Thursday, March 02, 2006

Invalid Studies Being Used to Promote Smoking Bans

According to an article in the Loveland Daily Reporter-Herald, two authors of the Helena and Pueblo studies (which purported to show that smoking bans in these cities reduced heart attack admissions by 40% and 27%, respectively) are using the conclusions from these studies to promote smoking bans throughout Colorado.

According to the article: "Controversial studies in Pueblo and Helena, Mont., link smoking ordinances to a decrease in heart attacks. Doctors involved with both studies spoke Wednesday afternoon at McKee Medical Center to kick off presentations around the state to promote smoking bans, whether on a local or state level. 'We'’ve been invited to a number of states to talk about the study. With the increased interest in Colorado, we decided to pair off the studies,' said Dr. Robert Shepard, medical director of New West Health Services in Helena, who oversaw the Helena study. ... Dr. Carl Bartecchi, a professor of clinical medicine at the University of Colorado School of Medicine ... used that study to promote a citywide indoor smoking ban in Pueblo, which took effect July 2003. ... 'The chances of this happening by chance are extremely thin,' Bartecchi said. ... Shepard added that most criticism comes from 'naysayers who just don'’t want to believe it.'"”

The Rest of the Story

Well I'm not a naysayer and I do want to believe it because it would be wonderful if smoking bans could decrease heart attacks by more than a complete ban on smoking would.

Unfortunately, an analysis of the plausibility of the Helena and Pueblo claims demonstrates that it is simply mathematically impossible for a smoking ban to result in a 40% decline in heart attacks when a complete ban on smoking would not likely result in that great a decline in heart attacks. Thus, in order to explain the Helena conclusion, the smoking ban would have had to cause every smoker in the city to quit smoking, and even then it's not clear there would have been a 40% decline in heart attacks. The purported effect of the smoking ban in Pueblo is equally implausible.

The Pueblo study is particularly unconvincing, and in my opinion, weak scientifically, because it compares two data points - one from the 18 months after the smoking ban and one from the 18 months prior to the smoking ban. There is simply not a long enough baseline period to establish what the baseline variability in heart attack admissions in Pueblo is and what the secular trend was in order to determine whether the observed 27% decline in hospital admissions was due to the smoking ban or to random variation in the underlying data.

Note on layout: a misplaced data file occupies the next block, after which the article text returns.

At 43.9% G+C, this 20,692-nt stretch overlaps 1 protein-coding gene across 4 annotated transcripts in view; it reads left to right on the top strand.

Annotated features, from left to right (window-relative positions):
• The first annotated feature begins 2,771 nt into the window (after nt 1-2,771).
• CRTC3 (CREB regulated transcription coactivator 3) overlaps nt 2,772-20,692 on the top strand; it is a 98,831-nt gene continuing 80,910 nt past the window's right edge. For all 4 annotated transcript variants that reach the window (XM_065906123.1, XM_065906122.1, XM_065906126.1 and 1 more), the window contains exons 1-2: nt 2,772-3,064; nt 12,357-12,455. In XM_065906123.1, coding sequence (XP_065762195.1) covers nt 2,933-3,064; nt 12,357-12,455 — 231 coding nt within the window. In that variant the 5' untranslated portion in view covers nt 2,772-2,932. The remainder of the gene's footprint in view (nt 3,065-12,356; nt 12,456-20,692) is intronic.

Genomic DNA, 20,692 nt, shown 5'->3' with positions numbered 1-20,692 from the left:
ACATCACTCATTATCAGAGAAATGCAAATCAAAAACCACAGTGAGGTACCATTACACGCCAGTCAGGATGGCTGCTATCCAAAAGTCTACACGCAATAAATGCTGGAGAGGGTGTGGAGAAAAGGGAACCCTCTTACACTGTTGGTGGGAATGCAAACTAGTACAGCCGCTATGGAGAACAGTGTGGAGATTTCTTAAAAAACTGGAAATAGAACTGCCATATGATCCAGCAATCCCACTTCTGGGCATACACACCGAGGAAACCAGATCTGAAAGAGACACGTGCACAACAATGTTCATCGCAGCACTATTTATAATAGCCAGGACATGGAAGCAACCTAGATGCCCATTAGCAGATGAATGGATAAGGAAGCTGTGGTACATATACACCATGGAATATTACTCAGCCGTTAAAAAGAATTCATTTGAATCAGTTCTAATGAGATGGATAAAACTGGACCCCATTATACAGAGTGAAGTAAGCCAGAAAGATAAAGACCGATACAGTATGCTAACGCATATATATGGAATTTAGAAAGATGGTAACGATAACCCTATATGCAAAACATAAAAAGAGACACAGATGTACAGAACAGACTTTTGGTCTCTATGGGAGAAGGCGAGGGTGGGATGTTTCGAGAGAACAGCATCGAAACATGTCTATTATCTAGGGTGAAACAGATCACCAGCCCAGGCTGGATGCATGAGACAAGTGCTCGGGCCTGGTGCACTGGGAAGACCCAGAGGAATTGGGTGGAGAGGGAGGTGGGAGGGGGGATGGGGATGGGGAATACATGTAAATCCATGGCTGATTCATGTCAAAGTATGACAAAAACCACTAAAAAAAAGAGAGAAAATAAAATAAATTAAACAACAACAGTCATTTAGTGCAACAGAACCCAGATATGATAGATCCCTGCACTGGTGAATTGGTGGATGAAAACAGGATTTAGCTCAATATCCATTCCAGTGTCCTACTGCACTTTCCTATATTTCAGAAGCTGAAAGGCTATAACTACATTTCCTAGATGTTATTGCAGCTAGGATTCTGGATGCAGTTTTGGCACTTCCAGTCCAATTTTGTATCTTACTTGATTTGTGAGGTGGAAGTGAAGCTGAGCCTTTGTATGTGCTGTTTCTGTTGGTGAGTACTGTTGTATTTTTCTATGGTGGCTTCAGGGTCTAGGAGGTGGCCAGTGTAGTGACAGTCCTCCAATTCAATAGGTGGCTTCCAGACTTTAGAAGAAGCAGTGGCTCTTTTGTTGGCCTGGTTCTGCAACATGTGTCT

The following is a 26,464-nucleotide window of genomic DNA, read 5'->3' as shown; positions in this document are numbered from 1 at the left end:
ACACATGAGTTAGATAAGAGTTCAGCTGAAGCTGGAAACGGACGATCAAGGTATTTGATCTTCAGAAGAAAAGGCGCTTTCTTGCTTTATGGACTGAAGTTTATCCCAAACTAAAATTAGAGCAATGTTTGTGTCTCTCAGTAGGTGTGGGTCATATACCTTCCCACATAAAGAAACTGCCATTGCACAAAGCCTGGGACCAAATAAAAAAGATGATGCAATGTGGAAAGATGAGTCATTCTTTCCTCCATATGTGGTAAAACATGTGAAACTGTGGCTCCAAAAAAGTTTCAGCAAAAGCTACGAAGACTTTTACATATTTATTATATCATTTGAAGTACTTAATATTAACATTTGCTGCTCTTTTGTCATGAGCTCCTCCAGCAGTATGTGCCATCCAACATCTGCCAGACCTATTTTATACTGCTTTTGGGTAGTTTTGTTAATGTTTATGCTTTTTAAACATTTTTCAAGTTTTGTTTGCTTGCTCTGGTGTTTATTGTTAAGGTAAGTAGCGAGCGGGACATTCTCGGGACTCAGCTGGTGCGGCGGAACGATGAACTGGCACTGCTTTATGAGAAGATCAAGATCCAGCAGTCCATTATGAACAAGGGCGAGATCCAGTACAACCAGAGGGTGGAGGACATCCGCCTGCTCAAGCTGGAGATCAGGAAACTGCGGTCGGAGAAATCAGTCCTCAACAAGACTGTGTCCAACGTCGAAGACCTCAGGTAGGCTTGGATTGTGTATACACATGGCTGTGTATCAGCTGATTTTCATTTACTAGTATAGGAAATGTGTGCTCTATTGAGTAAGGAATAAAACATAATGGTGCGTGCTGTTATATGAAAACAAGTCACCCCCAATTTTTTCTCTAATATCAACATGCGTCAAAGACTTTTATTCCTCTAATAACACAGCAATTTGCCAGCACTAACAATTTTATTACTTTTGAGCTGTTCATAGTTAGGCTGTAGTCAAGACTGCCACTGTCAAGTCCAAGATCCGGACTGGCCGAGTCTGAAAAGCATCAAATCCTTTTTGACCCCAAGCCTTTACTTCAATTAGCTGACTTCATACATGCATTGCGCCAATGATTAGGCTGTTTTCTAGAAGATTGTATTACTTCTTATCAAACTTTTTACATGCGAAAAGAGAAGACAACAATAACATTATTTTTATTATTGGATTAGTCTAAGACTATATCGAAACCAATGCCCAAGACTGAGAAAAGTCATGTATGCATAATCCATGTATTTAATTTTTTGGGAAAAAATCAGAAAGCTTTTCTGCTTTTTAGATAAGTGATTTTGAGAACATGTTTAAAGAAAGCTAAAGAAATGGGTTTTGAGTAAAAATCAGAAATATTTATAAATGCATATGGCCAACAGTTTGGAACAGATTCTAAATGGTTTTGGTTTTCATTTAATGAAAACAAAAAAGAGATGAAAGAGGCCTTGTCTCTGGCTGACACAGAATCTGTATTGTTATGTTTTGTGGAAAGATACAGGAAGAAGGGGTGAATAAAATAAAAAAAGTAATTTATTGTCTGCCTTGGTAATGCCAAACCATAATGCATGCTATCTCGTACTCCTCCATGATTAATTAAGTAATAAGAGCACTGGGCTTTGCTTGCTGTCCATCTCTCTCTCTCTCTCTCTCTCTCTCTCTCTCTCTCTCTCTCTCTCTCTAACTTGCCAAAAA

It seems particularly unfortunate that the Pueblo study is being disseminated and used to promote smoking bans in Colorado, especially the fact that it is apparently being disseminated by the author himself, because the study is unpublished and is apparently under review by a scientific journal. Most journals frown upon the results of studies being disseminated while they are being peer reviewed and prior to publication.

And I find it unfortunate that the results and conclusions of this scientific study are apparently being disseminated and being used to promote policy prior to being published. In fact, it's not clear exactly what the point of seeking publication of these findings is, if they are going to be disseminated and used to promote policy prior to publication.

Usually, we wait until a scientific study is peer-reviewed and then published before disseminating the findings to the public and the media. There are of course some exceptions, but here it appears that the Pueblo findings are basically on tour.

I guess we can call this Winter Tour '06.

And it's really a shame because the Pueblo and Helena studies are not a reason to ban smoking in restaurants. In my opinion, there are other data to support smoke-free workplace policies. Therefore, I think it is a shame that the implausible and scientifically weak results from Pueblo and Helena are being used to promote these policies.

(In honor of smoking bans and Colorado: Here's the setlist from the Grateful Dead August 12, 1979 concert at Red Rocks)

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